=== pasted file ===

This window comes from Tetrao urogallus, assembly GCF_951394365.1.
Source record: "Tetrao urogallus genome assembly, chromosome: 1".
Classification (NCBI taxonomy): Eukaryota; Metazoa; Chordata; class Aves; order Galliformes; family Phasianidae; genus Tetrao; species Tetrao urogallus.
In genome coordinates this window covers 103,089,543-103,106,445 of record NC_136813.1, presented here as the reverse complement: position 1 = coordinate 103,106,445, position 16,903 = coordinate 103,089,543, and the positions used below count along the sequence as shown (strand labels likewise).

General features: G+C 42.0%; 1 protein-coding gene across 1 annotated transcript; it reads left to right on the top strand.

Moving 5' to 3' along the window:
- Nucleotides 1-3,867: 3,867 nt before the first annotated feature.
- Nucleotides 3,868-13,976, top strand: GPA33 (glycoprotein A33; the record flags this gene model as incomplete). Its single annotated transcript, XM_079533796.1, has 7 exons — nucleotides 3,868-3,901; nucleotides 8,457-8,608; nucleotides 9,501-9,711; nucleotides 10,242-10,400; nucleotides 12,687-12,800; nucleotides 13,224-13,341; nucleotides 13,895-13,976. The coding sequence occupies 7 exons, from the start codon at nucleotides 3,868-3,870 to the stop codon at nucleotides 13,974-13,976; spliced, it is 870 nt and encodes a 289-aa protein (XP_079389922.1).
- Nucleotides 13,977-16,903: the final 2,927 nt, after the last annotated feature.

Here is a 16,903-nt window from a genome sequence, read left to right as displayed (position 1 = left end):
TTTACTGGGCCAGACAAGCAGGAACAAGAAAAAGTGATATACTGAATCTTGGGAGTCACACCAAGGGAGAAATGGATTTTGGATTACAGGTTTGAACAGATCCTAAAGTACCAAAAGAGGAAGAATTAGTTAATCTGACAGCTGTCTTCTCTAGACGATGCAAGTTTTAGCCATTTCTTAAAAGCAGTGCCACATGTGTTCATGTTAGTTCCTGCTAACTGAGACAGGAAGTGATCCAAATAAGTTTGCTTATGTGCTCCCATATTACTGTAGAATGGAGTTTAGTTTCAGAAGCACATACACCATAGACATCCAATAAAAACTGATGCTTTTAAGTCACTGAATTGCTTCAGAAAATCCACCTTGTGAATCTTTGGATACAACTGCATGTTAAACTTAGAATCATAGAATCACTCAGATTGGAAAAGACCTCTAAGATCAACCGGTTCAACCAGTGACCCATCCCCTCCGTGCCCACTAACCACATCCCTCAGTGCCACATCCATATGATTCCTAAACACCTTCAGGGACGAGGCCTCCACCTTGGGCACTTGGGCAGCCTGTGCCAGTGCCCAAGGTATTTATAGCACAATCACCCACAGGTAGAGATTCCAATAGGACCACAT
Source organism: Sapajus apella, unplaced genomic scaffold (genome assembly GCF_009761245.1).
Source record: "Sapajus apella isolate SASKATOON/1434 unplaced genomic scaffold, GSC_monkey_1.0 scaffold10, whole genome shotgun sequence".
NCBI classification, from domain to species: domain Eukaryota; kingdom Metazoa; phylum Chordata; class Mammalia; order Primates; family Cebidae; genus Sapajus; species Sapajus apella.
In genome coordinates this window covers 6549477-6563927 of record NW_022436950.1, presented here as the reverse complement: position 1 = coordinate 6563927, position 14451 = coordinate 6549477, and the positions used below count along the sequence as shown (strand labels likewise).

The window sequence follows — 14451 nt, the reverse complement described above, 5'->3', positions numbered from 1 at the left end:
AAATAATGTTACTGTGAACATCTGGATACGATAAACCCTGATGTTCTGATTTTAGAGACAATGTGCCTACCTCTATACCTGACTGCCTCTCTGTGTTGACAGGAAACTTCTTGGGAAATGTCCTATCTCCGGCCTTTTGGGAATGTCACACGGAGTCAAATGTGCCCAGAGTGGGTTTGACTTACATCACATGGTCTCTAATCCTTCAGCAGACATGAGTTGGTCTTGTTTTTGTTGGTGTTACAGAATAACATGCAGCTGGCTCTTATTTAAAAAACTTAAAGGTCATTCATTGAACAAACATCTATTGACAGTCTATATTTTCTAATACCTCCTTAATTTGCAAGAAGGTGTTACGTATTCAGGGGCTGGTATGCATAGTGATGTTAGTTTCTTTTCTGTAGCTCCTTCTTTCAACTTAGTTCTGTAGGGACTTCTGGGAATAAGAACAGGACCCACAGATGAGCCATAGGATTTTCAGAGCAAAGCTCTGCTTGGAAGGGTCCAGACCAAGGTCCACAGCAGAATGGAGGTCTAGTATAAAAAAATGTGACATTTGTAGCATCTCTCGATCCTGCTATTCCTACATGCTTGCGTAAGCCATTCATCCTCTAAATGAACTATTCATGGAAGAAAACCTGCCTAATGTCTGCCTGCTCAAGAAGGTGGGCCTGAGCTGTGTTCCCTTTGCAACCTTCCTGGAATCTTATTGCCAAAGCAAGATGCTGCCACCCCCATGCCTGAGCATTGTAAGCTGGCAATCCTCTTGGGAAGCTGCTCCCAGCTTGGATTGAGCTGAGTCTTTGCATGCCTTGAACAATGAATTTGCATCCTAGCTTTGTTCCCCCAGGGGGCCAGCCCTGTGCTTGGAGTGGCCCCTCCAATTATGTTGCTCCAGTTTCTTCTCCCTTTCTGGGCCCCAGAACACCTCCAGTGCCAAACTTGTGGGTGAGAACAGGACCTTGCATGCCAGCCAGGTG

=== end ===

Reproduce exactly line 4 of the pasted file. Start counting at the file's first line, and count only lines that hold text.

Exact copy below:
In genome coordinates this window covers 103,089,543-103,106,445 of record NC_136813.1, presented here as the reverse complement: position 1 = coordinate 103,106,445, position 16,903 = coordinate 103,089,543, and the positions used below count along the sequence as shown (strand labels likewise).